AHP Tree

Avalon 
Babylon 
Carryon 
Avalon 
1 
1/7 
1/4 
Babylon 
7 
1 
3.5 
Carryon 
4 
1/3.5 
1 
Weights 
.077 
.679 
.271 
Inconsistency Measure = .05 
Figure 3.8 Pairwise Comparisons of Alternatives from
the Subcriterion, Style and the Weights Determined by the AHP
Tree
The summary portion of Figure
3.9 gives the overall weight for each alternative as determined
by the AHP. The detailed portion of Figure
3.9 gives a breakout of the weights as a function of the
criteria and subcriteria. The weight of .481 for the Avalon
(with the criteria/subcriteria noted in parentheses) is computed
as follows:
.481 = 
.415 (Purchase Price) + .046 (MPG)+ .011 (AmenitiesComfort) + .006 (AmenitiesPrestige) +.002 (AmenitiesStyle) 
Similar computations can be carried out for the Babylon and the Carryon.
a. Summary: 

Avalon = .481 
Babylon = .315 
Carryon = .204 
Inconsistency Measure = .05 


b. Detailed Analysis

Purchase Price= .644 




Avalon = .415 
Babylon = .174 
Carryon = .055 
Amenities = .271 



Comfort = .172 




Avalon = .011 
Babylon = ..048 
Carryon = .113 
Prestige = .070 




Avalon = .006 
Babylon = .048 
Carryon = .015 
Style = .028 




Avalon = .002 
Babylon = .025 
Carryon = .014 
MPG = .085 




Avalon = .046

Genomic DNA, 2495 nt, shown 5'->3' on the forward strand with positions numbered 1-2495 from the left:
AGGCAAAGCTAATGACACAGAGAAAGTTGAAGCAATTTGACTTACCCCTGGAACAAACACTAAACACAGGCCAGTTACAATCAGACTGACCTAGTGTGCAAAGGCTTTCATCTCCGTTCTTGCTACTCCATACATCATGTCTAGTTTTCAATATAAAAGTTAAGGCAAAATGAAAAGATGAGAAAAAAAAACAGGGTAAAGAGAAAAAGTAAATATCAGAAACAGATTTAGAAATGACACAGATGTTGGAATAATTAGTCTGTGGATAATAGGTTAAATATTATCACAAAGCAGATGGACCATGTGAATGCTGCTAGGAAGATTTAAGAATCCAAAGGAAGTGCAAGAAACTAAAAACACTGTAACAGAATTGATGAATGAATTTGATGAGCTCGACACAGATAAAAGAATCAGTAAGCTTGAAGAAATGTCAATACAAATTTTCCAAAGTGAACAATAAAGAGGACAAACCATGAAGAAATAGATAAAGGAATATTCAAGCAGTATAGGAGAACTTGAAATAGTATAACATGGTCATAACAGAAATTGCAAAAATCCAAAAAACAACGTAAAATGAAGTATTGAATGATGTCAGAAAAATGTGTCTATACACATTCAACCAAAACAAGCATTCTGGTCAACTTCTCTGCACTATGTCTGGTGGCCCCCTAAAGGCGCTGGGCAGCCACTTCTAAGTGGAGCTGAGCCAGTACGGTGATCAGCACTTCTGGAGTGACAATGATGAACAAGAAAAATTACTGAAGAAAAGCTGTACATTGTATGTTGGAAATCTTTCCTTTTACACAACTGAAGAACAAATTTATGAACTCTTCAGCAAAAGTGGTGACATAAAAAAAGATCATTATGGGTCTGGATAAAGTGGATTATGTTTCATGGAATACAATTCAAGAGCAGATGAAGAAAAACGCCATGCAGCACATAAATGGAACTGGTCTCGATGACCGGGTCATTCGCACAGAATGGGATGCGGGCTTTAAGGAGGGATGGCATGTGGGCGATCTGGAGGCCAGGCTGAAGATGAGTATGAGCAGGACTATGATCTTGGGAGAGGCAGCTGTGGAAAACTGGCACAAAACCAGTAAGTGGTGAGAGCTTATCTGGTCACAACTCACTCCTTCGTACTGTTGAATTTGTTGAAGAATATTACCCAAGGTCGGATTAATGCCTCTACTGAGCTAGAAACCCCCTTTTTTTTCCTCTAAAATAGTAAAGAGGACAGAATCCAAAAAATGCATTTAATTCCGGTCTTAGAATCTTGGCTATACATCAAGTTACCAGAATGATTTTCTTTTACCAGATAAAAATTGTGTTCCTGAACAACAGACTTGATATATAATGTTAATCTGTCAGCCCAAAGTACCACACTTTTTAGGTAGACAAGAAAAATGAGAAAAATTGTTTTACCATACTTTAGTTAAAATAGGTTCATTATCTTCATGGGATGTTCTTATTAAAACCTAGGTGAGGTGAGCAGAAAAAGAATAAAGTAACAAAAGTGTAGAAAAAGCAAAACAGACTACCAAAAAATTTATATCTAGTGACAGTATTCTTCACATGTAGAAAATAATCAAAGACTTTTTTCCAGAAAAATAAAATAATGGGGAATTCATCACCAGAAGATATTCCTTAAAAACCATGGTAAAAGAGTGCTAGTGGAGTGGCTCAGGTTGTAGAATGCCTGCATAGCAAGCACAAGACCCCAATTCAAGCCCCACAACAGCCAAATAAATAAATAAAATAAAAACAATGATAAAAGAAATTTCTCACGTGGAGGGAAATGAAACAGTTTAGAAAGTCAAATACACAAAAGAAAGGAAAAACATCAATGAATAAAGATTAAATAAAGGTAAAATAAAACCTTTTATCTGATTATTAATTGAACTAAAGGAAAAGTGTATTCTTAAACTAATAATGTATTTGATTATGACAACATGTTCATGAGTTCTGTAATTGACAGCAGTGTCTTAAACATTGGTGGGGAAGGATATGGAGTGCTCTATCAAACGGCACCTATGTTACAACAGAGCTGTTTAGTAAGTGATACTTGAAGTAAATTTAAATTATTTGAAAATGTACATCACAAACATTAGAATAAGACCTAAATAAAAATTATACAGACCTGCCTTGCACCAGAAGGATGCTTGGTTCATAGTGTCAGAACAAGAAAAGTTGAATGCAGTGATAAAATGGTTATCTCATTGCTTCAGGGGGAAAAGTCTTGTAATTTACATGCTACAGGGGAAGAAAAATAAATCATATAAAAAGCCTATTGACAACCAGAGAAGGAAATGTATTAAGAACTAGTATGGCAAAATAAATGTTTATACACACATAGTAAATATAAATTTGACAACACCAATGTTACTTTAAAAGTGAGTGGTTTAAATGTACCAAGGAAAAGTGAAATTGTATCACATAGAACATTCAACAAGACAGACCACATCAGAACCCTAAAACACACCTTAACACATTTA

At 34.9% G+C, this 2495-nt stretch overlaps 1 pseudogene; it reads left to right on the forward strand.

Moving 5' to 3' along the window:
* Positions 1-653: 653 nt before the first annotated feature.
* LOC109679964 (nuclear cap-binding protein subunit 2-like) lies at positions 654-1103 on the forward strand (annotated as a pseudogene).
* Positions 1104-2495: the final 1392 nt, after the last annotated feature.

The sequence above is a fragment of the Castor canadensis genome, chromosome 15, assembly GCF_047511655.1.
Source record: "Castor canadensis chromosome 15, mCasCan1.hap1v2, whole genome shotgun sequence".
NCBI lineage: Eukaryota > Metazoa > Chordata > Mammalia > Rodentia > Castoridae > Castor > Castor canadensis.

Babylon = .025 
Carryon = .014 
Figure 3.9 Analysis of the Results for the Direct
Comparison Model
Although the Avalon is the highest rated car in the direct comparison model presented in 3.1, the student wants to ensure that he has made the appropriate decision. To accomplish this, he employs the AHP ratings model. Generally, the ratings model is used when there is a large number of alternatives. The ratings model gives a Score to each alternative and the alternative with the highest Score is the highest rated alternative.
One of the authors has used the Score for an alternative in the ratings model to give a measure of how close that alternative is to the perfect alternative (Score = 1). This interpretation of the Score is described in this section and used in Section 3.3. It is possible for an alternative to rate the best in the direct comparison analysis but have a Score so low when employing the ratings model that the user might decide to not implement that alternative (or at least cast some doubt on using that alternative).